Hideki Matsui Deserves More Hall of Fame Consideration

There is a former World Series MVP who has hit more than 500 home runs in his career and has not been implicated, whether by test or suspicion, in any PED scandal.  Over 20 seasons, the outfielder was a .293/.387/.521 hitter with 2,655 hits, 496 doubles, 508 homers, and 1,654 RBI.

It would seem a player of this caliber would be a first ballot Hall of Famer, and yet somehow that player has yet to receive a single Hall of Fame vote.

That player is Hideki Matsui.

Now, the aforementioned stats were a combination of the stats Matsui accumulated in his time in Japan and the United States.  Admittedly, his stats in the US are not Hall of Fame caliber.  In his 10 MLB seasons, Matsui was a good, but not quite great player.

Matsui would retire as a .280/.360.462 hitter with 175 homers and 760 RBI.  That’s an MLB career that Matsui should be proud of, but it’s not a Hall of Fame one.

However, that wasn’t his full career.  From 1993 – 2002, Matsui would become the premiere power hitter of the Japanese Leagues.  He would play 10 seasons for the Yomiuri Giants until he finally reached free agency.  Unlike Japanese stars like Ichiro Suzuki or Shohei Ohtani, Matsui was not posted.  Rather, he would spend the bulk of his career in Japan.

There are a number of reasons for this least of which NPB rules and a gentleman’s agreement between MLB and the NPB.

As detailed in a 2012 New York Times article, once a Japanese player is drafted by an NPB club, the team has from late October until the end of March to sign a draft pick.  There is nothing preventing an MLB team from interceding and signing a player, but due to an unwritten agreement between both leagues, MLB teams do not interfere.  If a player goes unsigned, an MLB team can then sign that player without a posting fee.  However, and this is important, those players are always signed.  As a result, unless posted, a player will spend the first half and most likely the prime of their careers in Japan.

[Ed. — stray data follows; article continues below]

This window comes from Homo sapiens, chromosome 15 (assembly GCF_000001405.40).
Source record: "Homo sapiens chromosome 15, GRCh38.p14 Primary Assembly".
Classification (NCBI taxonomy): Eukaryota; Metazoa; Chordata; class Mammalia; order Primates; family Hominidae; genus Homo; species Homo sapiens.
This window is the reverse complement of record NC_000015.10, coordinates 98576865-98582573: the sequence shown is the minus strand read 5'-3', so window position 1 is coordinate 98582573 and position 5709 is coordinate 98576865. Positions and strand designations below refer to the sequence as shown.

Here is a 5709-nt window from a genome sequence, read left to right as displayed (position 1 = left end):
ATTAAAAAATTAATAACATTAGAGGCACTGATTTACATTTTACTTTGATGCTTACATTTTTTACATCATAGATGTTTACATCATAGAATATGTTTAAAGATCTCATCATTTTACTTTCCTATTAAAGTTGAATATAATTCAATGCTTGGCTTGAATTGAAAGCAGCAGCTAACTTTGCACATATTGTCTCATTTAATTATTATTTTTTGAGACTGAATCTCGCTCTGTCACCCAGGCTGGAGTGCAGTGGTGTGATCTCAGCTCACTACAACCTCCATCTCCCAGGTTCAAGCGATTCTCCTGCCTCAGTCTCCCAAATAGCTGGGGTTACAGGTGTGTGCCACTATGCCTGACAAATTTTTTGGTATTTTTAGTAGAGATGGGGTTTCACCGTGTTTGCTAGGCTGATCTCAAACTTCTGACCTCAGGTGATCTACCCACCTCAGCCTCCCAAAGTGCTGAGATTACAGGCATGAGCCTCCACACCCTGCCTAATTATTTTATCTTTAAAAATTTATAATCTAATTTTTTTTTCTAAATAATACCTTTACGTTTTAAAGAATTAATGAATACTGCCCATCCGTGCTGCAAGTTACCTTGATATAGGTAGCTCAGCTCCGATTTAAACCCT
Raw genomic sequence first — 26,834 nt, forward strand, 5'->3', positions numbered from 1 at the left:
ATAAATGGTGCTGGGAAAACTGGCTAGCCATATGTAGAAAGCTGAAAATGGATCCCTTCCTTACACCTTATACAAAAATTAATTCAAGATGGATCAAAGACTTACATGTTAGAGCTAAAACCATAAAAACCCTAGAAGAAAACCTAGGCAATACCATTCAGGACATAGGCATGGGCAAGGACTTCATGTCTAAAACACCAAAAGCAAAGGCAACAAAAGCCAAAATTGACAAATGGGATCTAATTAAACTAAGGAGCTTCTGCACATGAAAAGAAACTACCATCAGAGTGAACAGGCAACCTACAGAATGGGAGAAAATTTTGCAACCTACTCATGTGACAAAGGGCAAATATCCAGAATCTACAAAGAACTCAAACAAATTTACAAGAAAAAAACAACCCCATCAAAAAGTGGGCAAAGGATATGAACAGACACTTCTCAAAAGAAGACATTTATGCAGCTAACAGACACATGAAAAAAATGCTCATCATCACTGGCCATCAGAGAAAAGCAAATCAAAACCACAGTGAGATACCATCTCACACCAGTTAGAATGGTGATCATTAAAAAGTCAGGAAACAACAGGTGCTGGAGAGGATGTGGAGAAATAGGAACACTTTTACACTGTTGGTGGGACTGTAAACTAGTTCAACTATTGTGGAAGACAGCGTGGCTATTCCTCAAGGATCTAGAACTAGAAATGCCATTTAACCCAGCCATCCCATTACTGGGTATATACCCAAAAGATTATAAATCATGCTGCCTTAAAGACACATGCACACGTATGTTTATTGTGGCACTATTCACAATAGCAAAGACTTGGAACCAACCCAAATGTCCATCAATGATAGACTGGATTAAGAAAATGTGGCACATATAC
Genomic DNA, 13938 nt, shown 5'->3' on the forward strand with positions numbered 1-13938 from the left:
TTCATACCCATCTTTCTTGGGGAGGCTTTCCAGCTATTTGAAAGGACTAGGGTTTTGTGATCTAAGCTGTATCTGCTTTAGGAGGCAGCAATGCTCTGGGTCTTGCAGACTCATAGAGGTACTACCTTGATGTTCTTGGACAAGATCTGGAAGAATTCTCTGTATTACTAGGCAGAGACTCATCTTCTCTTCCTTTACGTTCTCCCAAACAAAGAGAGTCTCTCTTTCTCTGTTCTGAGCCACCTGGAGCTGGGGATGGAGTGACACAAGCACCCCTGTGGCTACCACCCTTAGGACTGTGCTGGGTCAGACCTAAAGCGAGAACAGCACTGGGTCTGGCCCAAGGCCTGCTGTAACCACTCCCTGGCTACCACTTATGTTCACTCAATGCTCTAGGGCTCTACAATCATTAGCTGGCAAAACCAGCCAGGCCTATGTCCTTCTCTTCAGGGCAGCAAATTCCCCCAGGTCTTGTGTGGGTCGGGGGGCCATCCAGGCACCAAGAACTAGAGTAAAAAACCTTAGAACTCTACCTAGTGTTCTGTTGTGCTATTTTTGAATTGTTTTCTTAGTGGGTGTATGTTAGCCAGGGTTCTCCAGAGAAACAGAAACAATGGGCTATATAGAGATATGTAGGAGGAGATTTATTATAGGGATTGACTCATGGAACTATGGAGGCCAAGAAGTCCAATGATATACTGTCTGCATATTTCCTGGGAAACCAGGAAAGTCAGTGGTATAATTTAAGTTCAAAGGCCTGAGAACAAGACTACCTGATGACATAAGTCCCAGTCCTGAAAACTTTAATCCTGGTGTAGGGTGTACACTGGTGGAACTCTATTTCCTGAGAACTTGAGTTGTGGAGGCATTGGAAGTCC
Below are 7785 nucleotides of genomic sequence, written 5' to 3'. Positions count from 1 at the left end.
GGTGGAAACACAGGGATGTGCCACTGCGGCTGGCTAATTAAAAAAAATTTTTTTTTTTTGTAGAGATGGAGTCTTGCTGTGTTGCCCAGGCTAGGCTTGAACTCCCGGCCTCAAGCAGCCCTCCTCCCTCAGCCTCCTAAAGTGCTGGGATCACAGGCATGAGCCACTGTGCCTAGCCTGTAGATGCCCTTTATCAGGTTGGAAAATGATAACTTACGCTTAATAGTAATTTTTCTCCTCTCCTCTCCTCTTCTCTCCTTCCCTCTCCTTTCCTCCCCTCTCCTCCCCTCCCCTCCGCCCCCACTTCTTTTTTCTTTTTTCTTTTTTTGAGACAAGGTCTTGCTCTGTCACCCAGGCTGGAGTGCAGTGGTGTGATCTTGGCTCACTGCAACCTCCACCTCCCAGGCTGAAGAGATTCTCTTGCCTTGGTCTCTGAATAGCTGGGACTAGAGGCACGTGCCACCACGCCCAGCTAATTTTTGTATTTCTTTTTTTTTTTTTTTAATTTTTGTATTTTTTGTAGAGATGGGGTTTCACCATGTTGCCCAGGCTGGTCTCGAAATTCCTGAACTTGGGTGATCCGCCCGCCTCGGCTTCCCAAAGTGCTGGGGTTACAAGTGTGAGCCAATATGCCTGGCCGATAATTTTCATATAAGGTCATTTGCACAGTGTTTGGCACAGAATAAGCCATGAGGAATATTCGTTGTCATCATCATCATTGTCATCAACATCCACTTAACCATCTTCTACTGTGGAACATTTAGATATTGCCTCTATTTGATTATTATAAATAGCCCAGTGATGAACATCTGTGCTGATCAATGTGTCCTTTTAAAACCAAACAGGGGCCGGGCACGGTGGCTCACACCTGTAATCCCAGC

It is really a system set up to benefit both NPB and MLB teams.  It allows the NPB to stay more relevant as a league, and it allows MLB teams to take on less risk when signing a player from Japan.  However, when you have generational talents like Matsui, they suffer.

No one knows if Matsui would have been a Hall of Fame player if he spent his entire career in the United States.  What we do know is if you combine his stats, he most definitely had a Hall of Fame career.  However, that will not result in his enshrinement in Cooperstown.

This is not too dissimilar from players who have defected from Cuba.  Pitchers like El Duque may have been capable of being Hall of Famers if they were able to spend their entire careers in the US.  However, for reasons outside their control, they were kept from competing at the highest level, and therefore robbed of their chance of going to Cooperstown.

Now, there is a precedent for non-MLB players to get inducted into Cooperstown.  As we know, the Baseball Hall of Fame has tried to right many of the wrongs of segregation by honoring and inducting Negro League legends like Cool Papa Bell and Josh Gibson.  Players like Satchel Paige, who was not good enough for induction into the Hall of Fame on the strength of his MLB career, were inducted on the strength of their Negro League careers.

We can argue whether it is fair to compare segregation to the cruel Cuban dictatorship or the exclusionary policies of the NPB, which are aided and abetted by MLB.  What we do know is like the Negro Leaguers, Cuban and Japanese players have not been given an opportunity to play in the US through no fault of their own, and as a result, they are not going to get their shot at Cooperstown.  That is, unless, they are freaks like Ichiro.

When Ichiro is inducted in the Hall of Fame, he will be the first Japanese player elected.  Tony Perez remains the only Cuban born player inducted.

By the looks of it, no one will be joining them anytime in the near future, and the major reason for that is their countries will not permit them to compete at the highest level, at least not during their prime.  There may not be an easy solution to this, but in the end, it seems that someone like Hideki Matsui, who has had a great professional baseball career, would deserve some consideration for Cooperstown.

He hasn’t, and he won’t.  That’s a problem.